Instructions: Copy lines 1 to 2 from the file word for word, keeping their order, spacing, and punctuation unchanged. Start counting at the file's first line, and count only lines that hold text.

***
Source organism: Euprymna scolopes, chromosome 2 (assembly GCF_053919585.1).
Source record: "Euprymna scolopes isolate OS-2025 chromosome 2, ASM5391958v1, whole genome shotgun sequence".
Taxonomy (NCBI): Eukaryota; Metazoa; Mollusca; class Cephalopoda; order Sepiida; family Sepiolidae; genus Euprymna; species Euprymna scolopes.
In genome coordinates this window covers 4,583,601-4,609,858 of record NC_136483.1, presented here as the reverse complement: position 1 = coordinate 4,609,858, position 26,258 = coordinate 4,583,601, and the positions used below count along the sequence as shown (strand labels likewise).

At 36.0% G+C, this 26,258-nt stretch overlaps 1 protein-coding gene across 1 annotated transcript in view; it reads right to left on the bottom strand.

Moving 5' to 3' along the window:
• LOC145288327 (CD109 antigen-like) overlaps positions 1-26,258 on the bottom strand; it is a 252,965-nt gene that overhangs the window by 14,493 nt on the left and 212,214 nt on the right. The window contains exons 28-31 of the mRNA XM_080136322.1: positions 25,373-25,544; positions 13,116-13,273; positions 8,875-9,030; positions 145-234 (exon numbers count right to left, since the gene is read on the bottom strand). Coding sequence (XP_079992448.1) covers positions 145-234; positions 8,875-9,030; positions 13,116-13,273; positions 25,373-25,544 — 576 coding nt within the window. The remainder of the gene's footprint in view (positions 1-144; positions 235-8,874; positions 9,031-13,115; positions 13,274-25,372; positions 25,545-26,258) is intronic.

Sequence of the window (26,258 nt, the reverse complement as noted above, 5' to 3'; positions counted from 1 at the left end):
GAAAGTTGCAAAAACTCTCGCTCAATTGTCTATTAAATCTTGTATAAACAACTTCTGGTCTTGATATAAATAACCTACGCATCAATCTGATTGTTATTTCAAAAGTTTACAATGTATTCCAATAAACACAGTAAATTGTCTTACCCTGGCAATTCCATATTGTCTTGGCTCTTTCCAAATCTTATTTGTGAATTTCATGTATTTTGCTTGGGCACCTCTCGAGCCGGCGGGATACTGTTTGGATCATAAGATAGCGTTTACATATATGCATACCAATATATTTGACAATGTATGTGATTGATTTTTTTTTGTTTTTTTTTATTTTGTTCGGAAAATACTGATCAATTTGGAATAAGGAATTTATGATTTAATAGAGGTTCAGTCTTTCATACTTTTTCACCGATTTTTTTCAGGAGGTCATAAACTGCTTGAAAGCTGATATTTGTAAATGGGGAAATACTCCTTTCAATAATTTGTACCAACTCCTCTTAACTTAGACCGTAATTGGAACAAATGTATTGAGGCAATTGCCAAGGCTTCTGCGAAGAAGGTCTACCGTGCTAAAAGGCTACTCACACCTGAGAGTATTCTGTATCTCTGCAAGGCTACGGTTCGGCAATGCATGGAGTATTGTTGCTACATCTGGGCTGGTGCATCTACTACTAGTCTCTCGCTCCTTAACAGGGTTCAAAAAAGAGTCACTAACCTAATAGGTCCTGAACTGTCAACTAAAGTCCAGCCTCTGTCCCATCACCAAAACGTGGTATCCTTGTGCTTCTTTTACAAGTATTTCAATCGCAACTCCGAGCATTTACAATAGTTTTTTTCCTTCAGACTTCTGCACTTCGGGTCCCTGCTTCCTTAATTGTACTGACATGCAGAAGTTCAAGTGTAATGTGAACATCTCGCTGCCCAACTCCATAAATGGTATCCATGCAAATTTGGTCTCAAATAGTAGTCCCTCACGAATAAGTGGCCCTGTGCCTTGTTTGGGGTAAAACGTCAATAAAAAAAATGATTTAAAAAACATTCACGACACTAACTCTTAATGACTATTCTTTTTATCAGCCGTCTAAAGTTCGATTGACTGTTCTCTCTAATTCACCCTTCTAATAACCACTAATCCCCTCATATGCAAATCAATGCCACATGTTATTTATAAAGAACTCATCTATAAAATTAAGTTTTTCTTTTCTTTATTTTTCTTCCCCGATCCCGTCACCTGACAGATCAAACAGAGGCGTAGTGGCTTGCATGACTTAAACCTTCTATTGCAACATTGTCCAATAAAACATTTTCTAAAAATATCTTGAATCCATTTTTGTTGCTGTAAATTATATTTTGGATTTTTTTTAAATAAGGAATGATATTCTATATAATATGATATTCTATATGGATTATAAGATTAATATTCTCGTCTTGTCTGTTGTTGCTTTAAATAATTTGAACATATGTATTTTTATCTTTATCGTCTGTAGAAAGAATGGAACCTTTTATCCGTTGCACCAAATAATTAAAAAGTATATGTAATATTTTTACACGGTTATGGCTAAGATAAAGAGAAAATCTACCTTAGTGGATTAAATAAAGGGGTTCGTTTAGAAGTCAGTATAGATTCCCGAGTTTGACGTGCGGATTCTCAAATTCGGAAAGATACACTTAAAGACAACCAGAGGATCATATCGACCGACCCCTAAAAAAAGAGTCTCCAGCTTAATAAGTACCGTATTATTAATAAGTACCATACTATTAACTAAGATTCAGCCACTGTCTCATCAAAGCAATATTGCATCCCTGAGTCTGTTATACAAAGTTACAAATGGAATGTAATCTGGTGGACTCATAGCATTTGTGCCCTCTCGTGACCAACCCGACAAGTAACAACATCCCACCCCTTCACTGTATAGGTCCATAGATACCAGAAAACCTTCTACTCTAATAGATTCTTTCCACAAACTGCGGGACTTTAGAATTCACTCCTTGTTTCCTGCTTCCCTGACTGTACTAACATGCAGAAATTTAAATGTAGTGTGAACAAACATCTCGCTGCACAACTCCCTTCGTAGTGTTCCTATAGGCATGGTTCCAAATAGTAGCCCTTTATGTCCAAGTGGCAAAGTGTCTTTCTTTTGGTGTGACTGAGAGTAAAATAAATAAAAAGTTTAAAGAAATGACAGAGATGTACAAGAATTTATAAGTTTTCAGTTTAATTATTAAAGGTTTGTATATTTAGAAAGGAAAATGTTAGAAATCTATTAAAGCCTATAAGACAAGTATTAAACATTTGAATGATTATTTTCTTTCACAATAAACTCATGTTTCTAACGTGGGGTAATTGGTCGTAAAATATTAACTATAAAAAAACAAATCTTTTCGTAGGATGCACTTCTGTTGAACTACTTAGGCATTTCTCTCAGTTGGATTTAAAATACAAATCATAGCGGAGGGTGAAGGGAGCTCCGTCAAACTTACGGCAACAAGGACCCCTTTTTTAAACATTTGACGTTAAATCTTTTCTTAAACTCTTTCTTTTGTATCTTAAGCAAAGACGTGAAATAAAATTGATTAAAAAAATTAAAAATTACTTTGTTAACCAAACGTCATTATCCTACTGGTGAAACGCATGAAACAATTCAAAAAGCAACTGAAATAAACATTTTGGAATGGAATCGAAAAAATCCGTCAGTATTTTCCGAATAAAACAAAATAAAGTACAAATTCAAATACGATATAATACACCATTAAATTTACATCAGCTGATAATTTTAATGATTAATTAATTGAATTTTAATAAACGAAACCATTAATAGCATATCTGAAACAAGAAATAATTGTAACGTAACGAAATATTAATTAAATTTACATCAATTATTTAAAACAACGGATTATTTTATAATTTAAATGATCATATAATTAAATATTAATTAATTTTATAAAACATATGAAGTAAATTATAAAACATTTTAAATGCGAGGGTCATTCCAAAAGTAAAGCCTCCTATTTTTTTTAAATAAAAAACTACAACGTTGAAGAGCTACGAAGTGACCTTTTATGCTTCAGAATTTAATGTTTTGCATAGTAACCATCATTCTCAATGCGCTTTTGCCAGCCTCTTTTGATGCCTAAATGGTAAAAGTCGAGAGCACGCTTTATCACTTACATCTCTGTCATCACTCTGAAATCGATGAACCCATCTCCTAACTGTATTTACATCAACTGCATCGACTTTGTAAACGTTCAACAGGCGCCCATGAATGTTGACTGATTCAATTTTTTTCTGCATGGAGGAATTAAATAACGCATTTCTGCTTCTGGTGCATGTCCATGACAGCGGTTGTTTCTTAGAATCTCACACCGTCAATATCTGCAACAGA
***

Source organism: Euprymna scolopes, chromosome 2 (assembly GCF_053919585.1).
Source record: "Euprymna scolopes isolate OS-2025 chromosome 2, ASM5391958v1, whole genome shotgun sequence".